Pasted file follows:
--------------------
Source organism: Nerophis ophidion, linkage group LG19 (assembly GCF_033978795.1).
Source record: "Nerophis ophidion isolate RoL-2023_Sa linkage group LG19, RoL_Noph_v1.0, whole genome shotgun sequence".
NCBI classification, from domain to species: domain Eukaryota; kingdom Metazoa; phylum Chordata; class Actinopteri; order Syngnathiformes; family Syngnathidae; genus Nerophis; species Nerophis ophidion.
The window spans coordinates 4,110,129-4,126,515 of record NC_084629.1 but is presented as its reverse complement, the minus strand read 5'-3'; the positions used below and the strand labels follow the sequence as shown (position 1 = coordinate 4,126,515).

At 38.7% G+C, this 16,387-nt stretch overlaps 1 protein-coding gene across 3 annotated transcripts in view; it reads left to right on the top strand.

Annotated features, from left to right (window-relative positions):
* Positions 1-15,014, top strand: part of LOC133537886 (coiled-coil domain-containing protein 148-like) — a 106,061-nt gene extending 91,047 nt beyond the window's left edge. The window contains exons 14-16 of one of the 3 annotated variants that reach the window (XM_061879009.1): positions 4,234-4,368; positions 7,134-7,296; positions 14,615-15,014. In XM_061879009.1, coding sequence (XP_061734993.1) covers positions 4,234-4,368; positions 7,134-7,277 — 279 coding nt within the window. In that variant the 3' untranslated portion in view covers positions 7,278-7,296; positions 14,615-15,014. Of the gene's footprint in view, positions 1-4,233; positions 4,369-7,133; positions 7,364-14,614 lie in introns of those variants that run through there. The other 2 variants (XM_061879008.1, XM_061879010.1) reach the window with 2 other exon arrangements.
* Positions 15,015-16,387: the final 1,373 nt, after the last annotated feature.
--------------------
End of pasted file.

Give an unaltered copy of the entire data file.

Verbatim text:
Source organism: Nerophis ophidion, linkage group LG19 (assembly GCF_033978795.1).
Source record: "Nerophis ophidion isolate RoL-2023_Sa linkage group LG19, RoL_Noph_v1.0, whole genome shotgun sequence".
NCBI classification, from domain to species: domain Eukaryota; kingdom Metazoa; phylum Chordata; class Actinopteri; order Syngnathiformes; family Syngnathidae; genus Nerophis; species Nerophis ophidion.
The window spans coordinates 4,110,129-4,126,515 of record NC_084629.1 but is presented as its reverse complement, the minus strand read 5'-3'; the positions used below and the strand labels follow the sequence as shown (position 1 = coordinate 4,126,515).

At 38.7% G+C, this 16,387-nt stretch overlaps 1 protein-coding gene across 3 annotated transcripts in view; it reads left to right on the top strand.

Annotated features, from left to right (window-relative positions):
* Positions 1-15,014, top strand: part of LOC133537886 (coiled-coil domain-containing protein 148-like) — a 106,061-nt gene extending 91,047 nt beyond the window's left edge. The window contains exons 14-16 of one of the 3 annotated variants that reach the window (XM_061879009.1): positions 4,234-4,368; positions 7,134-7,296; positions 14,615-15,014. In XM_061879009.1, coding sequence (XP_061734993.1) covers positions 4,234-4,368; positions 7,134-7,277 — 279 coding nt within the window. In that variant the 3' untranslated portion in view covers positions 7,278-7,296; positions 14,615-15,014. Of the gene's footprint in view, positions 1-4,233; positions 4,369-7,133; positions 7,364-14,614 lie in introns of those variants that run through there. The other 2 variants (XM_061879008.1, XM_061879010.1) reach the window with 2 other exon arrangements.
* Positions 15,015-16,387: the final 1,373 nt, after the last annotated feature.